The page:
The emperor’s massive ship-building program was accompanied by major improvements in the junks’ construction. Professor Pan Biao of the College of Wood Science and Technology of Nanjing Forestry University has carried out groundbreaking work into the types of timber found in the Nanjing shipyards where the treasure ships were built. About 80 percent of the material was pine, 11 percent hardwoods other than teak, and 5.5 percent teak.
The pine—soft, humidity-and decay-resistant, and long used for building both houses and ships—was largely from south China. Teak, which is hard, heavy, and resistant to insect attack, is ideal for main frames. However, it was foreign to China and a new material for Chinese shipbuilders.
What astonished Professor Pan Biao was the volume of hardwood and teak that was imported. “Before Zheng He, hardwood had never left its countries of origin in a single step,” he said. “But during Zheng He’s voyages, and in the one or two hundred years following his voyages, hardwood was not only massively used in shipbuilding but was also brought into Southeast Asia and transplanted there for the first time.” Professor Pan Biao argues that Zheng He’s voyages contributed greatly to large-scale international trade in hardwood and to the remarkable progress in Southeast Asia’s shipbuilding industry.11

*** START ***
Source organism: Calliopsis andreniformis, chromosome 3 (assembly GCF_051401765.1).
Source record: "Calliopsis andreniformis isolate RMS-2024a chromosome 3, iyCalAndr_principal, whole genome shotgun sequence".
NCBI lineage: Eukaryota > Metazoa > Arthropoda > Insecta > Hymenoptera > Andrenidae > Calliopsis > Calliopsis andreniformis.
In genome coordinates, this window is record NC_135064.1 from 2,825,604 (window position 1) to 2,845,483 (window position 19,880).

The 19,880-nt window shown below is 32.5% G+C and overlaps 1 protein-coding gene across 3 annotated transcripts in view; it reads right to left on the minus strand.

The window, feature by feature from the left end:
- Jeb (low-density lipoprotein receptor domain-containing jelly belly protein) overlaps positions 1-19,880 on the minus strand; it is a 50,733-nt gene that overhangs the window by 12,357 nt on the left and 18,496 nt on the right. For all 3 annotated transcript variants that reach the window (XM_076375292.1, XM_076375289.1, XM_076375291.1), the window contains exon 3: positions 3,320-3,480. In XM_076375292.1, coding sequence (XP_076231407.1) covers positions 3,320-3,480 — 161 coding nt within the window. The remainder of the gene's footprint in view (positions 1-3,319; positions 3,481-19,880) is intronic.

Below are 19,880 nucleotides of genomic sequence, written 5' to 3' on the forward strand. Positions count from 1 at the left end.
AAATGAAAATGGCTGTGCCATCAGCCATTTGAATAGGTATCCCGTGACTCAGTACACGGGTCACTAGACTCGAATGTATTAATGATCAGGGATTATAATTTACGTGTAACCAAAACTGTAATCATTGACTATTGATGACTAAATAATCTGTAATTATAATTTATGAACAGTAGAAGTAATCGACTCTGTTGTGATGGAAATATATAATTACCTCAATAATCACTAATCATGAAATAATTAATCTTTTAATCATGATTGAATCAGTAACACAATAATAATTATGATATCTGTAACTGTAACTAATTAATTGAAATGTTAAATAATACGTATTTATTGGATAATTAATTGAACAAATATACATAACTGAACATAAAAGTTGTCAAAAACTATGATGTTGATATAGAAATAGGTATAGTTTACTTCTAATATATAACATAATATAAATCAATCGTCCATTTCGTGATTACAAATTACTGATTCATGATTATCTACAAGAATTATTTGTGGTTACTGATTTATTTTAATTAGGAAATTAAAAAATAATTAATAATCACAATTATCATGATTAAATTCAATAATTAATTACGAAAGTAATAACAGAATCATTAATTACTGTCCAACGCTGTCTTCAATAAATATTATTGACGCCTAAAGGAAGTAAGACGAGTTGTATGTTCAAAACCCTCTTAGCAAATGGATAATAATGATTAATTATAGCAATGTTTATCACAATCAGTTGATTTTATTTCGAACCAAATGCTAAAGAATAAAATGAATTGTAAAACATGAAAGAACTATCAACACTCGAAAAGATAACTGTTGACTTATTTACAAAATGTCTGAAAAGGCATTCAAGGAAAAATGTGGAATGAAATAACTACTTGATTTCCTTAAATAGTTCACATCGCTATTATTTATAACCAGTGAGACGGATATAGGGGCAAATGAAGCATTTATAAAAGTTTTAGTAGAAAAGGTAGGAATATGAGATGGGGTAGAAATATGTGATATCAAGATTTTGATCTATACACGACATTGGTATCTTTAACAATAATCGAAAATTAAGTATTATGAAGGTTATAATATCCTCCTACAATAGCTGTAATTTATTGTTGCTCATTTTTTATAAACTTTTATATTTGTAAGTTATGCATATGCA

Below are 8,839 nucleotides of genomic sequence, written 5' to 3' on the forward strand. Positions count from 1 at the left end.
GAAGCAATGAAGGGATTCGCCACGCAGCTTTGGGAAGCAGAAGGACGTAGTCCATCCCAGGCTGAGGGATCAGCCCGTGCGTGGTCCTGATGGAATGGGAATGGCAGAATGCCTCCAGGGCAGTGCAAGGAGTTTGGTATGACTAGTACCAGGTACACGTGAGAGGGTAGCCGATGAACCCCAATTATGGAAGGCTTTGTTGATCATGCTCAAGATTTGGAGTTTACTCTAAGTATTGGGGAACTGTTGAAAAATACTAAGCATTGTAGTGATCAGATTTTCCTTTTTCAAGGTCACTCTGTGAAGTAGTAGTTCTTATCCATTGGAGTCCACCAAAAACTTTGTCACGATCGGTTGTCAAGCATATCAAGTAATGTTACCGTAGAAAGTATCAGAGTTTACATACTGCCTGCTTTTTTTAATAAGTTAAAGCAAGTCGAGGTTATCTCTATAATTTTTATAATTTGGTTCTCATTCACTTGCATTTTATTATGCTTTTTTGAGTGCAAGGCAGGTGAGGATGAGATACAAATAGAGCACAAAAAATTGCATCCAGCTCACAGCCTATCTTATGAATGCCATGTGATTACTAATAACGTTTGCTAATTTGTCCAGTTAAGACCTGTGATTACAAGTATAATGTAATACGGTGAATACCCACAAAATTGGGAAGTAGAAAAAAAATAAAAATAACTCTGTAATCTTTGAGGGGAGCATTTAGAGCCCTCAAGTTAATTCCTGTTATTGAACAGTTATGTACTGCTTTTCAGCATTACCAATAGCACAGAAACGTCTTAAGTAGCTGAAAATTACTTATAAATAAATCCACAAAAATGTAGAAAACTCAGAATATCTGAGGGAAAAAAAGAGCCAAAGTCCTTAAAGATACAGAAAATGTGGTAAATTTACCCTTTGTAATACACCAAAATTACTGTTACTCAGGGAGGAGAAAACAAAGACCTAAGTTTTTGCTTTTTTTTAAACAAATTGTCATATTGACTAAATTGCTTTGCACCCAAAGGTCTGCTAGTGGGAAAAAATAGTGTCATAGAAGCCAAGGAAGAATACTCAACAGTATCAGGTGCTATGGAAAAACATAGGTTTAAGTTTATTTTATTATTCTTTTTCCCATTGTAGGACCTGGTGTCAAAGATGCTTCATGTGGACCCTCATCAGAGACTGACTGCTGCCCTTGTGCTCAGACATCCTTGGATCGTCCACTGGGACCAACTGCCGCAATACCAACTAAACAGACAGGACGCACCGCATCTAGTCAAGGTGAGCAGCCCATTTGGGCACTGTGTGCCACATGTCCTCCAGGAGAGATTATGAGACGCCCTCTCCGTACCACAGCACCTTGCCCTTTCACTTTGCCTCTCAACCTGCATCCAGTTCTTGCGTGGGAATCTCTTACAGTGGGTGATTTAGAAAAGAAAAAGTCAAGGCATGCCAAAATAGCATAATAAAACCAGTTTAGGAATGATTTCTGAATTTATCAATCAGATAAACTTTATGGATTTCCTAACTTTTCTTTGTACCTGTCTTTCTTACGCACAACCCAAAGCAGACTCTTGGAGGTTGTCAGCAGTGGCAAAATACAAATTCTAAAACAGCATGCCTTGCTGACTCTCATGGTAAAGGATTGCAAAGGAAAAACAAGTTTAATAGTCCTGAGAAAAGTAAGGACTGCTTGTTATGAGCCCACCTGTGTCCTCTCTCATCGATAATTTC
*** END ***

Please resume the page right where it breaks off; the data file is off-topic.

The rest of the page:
In each of the years 1406, 1408, 1418, and 1432, fleets of a hundred or more Chinese vessels spent lengthy periods refitting in the ports of East Java. The Chinese who settled in Java played a major part in the development of Javanese shipbuilding. Professor Anthony Reid suggests that the flowering of Javanese shipbuilding in the fifteenth century was due to “creative melding of Chinese and Javanese marine technology in the wake of Zheng He’s expeditions.”12
The new building program in China, aided by better timber and the huge refitting endeavor in Java, would gradually have improved the quality of Zheng He’s fleets. We know from detailed research initiated by Kenzo Hayashida that Kublai Khan’s fleets, wrecked in Tokushima Bay in Japan in 1281, were doomed as much by the poor quality of their construction as by the fury of the kamikaze winds.